Wednesday, January 11, 2012

Rethinking the Baroque

Helen Hills has edited a new collection from Ashgate called Rethinking the Baroque. Her introduction sums up the special problems in using this loaded word (a favorite of my own) to talk about art and architecture:

"The baroque is a thorn in the flesh of European art and thought, the grit in the oyster of art history. Within art history in recent years, the term 'baroque' has been delegitimized, ostensibly because it had no contemporary usage in the period to which it was subsequently applied. It is frequently treated on one hand as an inherently 'anachronistic' term and therefore to be avoided: and on the other as a stylistic term steeped in negative connotations, denoting immodest excess, moral dubiousness, the supposed insubstantiality of rich ornament, dangerous emotional indulgence, the wilfully bizarre, pernicious caprice, and bad taste. Many have opted instead for the term 'early modern'. But this term is doubly problematic in implying not only a conception of history as smoothly linear, but of the earlier period in subordinate and teleological relation to the 'modern'. ... This book aims at a reconsideration of baroque in relation to the visual arts, particularly architecture, while avoiding simple forms of periodization. It investigates what happens if we resist a conceptualization of art history as linear periodization to think of baroque as 'a conceptual technology' that does not simply allow retrospective understanding but actually provokes new forms of historical conceptualization and interpretation."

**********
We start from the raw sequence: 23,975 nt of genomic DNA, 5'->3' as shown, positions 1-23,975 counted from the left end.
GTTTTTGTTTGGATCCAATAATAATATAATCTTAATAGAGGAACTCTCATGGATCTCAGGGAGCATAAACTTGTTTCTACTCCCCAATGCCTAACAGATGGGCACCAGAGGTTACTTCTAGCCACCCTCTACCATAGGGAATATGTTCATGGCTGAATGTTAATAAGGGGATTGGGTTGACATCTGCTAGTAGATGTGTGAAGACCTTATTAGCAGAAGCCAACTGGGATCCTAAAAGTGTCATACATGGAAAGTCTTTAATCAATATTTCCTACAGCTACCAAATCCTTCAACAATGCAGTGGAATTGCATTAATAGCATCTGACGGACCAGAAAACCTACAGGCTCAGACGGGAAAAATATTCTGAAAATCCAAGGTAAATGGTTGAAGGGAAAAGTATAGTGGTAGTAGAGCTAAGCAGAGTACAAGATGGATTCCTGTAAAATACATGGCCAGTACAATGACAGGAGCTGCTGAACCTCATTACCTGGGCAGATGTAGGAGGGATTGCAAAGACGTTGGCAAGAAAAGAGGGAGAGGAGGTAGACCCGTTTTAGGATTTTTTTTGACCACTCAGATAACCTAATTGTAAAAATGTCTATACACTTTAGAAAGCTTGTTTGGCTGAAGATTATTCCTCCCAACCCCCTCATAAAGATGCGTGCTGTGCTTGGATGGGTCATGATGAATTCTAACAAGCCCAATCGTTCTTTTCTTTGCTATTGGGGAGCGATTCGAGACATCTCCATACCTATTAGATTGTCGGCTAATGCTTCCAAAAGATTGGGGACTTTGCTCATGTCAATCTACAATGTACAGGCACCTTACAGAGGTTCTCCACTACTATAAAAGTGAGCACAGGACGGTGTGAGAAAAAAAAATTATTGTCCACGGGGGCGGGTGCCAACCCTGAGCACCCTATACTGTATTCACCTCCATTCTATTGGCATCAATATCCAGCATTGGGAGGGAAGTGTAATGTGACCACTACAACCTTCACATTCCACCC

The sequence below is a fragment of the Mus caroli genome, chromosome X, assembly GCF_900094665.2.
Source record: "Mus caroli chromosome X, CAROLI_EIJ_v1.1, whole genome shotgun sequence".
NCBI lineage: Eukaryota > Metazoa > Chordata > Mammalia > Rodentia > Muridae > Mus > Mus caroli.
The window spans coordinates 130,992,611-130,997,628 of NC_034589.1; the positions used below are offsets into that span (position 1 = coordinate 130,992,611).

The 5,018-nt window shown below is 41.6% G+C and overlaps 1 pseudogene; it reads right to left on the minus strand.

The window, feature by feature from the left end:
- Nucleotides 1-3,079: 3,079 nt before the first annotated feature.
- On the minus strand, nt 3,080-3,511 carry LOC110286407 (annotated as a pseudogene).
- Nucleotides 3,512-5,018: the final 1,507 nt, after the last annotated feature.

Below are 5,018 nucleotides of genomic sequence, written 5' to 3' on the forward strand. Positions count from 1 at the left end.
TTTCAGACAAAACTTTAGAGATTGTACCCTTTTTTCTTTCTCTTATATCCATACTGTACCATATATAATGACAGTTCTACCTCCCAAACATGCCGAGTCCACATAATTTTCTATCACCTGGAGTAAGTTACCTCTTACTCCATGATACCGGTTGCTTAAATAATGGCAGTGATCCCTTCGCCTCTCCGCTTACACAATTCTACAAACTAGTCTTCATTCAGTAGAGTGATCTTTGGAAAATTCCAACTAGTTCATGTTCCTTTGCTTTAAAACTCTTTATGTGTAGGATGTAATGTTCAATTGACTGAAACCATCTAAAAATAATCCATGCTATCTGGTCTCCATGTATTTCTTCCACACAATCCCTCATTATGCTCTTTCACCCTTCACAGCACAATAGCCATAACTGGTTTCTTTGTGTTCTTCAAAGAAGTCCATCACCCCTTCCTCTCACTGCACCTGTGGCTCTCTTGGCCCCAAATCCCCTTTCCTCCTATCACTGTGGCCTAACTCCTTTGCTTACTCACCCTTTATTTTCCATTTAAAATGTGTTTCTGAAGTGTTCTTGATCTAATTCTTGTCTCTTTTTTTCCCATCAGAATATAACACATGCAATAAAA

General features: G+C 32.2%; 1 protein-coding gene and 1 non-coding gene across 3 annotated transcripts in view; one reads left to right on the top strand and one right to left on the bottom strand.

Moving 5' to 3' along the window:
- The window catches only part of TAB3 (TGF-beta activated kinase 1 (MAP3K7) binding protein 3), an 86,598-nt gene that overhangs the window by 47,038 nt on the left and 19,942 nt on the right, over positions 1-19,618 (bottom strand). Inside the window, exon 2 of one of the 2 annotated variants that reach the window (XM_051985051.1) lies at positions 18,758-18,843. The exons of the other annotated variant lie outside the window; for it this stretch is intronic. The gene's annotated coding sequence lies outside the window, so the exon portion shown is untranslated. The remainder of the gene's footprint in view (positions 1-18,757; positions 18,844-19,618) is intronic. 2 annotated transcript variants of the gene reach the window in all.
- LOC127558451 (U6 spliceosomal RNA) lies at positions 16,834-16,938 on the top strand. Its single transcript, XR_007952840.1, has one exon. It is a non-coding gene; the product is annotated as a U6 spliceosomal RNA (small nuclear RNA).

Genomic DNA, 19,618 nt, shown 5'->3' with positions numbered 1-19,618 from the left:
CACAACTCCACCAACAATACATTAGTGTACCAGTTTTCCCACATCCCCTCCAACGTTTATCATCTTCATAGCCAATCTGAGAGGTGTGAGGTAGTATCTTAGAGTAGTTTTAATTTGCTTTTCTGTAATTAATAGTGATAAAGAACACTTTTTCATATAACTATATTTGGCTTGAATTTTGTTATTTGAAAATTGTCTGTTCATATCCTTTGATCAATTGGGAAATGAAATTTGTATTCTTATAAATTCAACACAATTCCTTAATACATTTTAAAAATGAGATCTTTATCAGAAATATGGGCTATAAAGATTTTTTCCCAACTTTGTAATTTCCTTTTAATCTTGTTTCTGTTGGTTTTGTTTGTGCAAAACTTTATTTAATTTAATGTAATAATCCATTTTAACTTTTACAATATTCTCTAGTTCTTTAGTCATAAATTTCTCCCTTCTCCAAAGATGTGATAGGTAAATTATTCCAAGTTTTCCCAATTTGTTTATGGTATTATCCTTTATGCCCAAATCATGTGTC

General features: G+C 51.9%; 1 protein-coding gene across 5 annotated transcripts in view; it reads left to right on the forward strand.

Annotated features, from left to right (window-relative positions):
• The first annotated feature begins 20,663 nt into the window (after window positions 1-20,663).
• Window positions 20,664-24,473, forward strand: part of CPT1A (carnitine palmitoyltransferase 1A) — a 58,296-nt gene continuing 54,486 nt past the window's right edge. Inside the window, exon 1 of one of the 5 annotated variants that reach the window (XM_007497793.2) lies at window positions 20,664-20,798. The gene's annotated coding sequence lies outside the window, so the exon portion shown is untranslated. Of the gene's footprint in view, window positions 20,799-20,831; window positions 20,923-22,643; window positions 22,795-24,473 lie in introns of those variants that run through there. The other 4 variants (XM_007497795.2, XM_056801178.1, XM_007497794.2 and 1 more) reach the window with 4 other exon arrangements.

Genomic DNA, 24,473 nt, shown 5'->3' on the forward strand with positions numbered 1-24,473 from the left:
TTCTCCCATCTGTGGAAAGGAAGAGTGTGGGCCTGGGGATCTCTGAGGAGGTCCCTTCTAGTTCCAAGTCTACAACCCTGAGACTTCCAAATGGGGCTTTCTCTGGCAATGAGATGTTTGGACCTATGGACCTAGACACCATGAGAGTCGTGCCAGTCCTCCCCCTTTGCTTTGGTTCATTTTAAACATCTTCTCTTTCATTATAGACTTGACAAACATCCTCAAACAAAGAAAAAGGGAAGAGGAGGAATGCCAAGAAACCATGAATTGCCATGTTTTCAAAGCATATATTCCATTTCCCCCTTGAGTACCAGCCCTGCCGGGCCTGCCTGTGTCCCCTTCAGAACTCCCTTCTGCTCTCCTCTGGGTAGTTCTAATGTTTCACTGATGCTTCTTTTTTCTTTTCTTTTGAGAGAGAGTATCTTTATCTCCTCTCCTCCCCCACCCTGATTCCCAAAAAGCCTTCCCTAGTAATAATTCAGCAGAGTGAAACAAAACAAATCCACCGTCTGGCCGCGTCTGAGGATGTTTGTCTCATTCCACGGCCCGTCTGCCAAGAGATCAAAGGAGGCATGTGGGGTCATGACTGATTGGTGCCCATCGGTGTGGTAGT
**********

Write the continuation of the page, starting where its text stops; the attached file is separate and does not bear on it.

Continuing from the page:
It seemed at first to me like something of a drawback that Helen Hills relies so heavily on academic jargon in her writing, but after a while I began to consider that her baroque syntax and abstruse repetitive vocabulary might actually furnish an appropriate mirror for the twists and turns of her subject.